Before, Sustainable Investing was accelerating. Now it’s becoming mainstream

The Covid-19 pandemic has brought into sharp focus the immediate economic realities for governments and businesses alike. This might have led wealthy families to prioritise investment returns (financial capital) over considerations for the planet and society as a whole (social capital).

In fact, 83% of respondents to our most recent Four Pillars survey who apply ESG principles to their investments have not altered their approach despite the devastating impact of Covid-19. We also know from this and prior research that a significant proportion of our clients wants to reflect their values in their portfolio. This is particularly interesting when you consider that, to the untrained eye at least, you could presume our clients to be inclined to prioritise returns over values.

The reasons for this commitment to ESG investing are broadly to do with education, lessons learned from previous economic shocks and a greater awareness of what not investing sustainably will do to our planet, its people and its wildlife.

The coronavirus pandemic has many similarities with the Global Financial Crisis (GFC) of 2008. Then, like now, governments responded to the crisis with similarly extreme economic and fiscal stimulus measures. This, in many cases was followed by austerity programmes, which saw dramatic cuts in public spending. In the 12 years since, there have been in increasing concerns about the growing inequalities in society including around job security, health and education.

Today, experts are warning that the coronavirus will set back the efforts made by governments and investors to redress the balance in creating a fairer more sustainable world. A July 2020 UN report found that Covid-19 is reversing decades of progress on poverty, healthcare and education. The global effort to achieve the 17 UN Sustainable Development Goals by 2030 was already behind by the end of 2019. Now, the pandemic has let loose an unprecedented, largely unforeseeable, crisis – with the world’s poorest and most at risk the worst affected.

This crisis, though, is different to the GFC. Firstly, people don’t view the Covid-19 crisis as a bailing-out of bankers (to the tune of trillions of taxpayers’ cash) for a problem created by bankers themselves. The Covid pandemic – to a greater or lesser extent – is viewed as no one’s fault and everyone’s problem. The result is that people are more inclined to want to help tackle the problems highlighted by the virus – like increased social inequality – as well the immediate effects of the virus itself.

53% of survey respondents registered an increased awareness of how they might deploy their social capital and are thinking about what to do or that are already actively doing so. It is easy to see how those comparing the situation today to the GFC might feel differently as to how they might be able to help.

What the survey’s 83% sticking with ESG principles for their investments despite the impact of Covid tells us is that having a voice on, say, social inequality via investment, while previously considered ‘niche’ is now becoming mainstream. Where once, taking a stand on climate change or world poverty was thought to be the preserve only of left wing radicals, it is now on everybody’s agenda – top of the agenda, indeed, in many board rooms around the globe.

Wealthy families are part of this. They are starting to embrace the idea of a global community and being more mindful of the resources that they use, and how they can use their capital for good, to influence the way companies behave.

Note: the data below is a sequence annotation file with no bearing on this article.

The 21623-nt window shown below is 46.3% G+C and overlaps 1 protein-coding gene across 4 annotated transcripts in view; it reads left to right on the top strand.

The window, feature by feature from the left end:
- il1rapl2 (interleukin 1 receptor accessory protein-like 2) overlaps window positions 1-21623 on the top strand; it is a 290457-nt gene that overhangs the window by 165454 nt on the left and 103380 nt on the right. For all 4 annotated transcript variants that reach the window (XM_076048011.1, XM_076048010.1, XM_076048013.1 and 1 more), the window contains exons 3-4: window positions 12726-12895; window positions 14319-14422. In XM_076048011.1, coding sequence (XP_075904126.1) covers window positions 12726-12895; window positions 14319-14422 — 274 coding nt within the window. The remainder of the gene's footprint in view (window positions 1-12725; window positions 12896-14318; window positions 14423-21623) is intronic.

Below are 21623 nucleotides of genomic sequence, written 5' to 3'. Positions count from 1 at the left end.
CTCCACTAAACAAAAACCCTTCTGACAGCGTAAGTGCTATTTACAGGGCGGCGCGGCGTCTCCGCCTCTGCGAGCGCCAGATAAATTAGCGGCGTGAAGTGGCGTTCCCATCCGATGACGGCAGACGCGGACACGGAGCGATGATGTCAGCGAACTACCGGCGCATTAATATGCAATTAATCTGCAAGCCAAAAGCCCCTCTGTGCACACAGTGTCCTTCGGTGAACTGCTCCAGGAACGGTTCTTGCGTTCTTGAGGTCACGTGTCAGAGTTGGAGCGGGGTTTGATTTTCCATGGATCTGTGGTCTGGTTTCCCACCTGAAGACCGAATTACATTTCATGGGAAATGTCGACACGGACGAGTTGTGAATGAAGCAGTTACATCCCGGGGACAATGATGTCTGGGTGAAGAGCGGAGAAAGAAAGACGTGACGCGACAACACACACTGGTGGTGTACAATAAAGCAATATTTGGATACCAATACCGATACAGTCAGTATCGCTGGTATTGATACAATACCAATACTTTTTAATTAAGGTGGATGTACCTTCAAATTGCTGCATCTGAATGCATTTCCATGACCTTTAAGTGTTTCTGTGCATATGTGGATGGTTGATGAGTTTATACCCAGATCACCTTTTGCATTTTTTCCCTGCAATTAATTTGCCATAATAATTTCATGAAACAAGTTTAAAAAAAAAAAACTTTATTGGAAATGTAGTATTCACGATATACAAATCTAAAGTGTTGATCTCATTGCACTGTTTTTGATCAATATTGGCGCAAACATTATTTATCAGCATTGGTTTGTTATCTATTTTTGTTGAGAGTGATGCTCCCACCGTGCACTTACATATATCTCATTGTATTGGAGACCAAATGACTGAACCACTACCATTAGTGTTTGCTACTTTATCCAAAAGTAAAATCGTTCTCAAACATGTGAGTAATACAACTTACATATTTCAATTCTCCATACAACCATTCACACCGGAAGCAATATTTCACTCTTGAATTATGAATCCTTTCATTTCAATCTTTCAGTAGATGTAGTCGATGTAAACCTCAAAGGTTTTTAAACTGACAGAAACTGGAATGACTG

Our survey was distributed in May, just after the peak of the pandemic. Respondents had been able to observe the panic that people were feeling. Most had also experienced lockdown and were answering the survey from a more thoughtful place, with an eye firmly on the future.

Some commented that the next generation of their families is “more interested in social impact investments” and that there is a “general trend towards increasing exposure to sustainable strategies and ensuring that investment managers incorporate ESG strategies” into their processes.

While we have heard from clients and recorded similar comments in previous Four Pillars surveys, investing sustainably has itself become established. The pandemic has accelerated its course and ‘ESG investing’ is simply becoming ‘investing’. It is a new normal.

This is reflected in the decisions families have been making in their personal lives. Trends have accelerated here too, be it responsible travel, electric vehicle usage, managing your body weight for health, better hygiene and healthcare and so on.

The pandemic has given everybody the opportunity to step out of their daily lives and take stock of what they do, how they do it and what resources they use and how they want to step forward into the future.

For businesses, a sudden redefinition of vision accompanied by a redeployment of time, energy, and resources may be very well meaning, but it won’t guarantee businesses a free pass into the ESG club. Inventors will have to stick to their investment principles to filter out any tokenism. There is no substitute for proper due diligence and investors will need to go through the investment process and portfolio holdings line by line. There is no other way to be confident that companies are genuinely doing the right thing with their investors’ capital.

For families, agreeing a social capital strategy will also form the basis of any conversations with their investment teams. By agreeing upfront a purpose for their family’s wealth, leaders should be able to manage the flow of that purpose through everything a family does.

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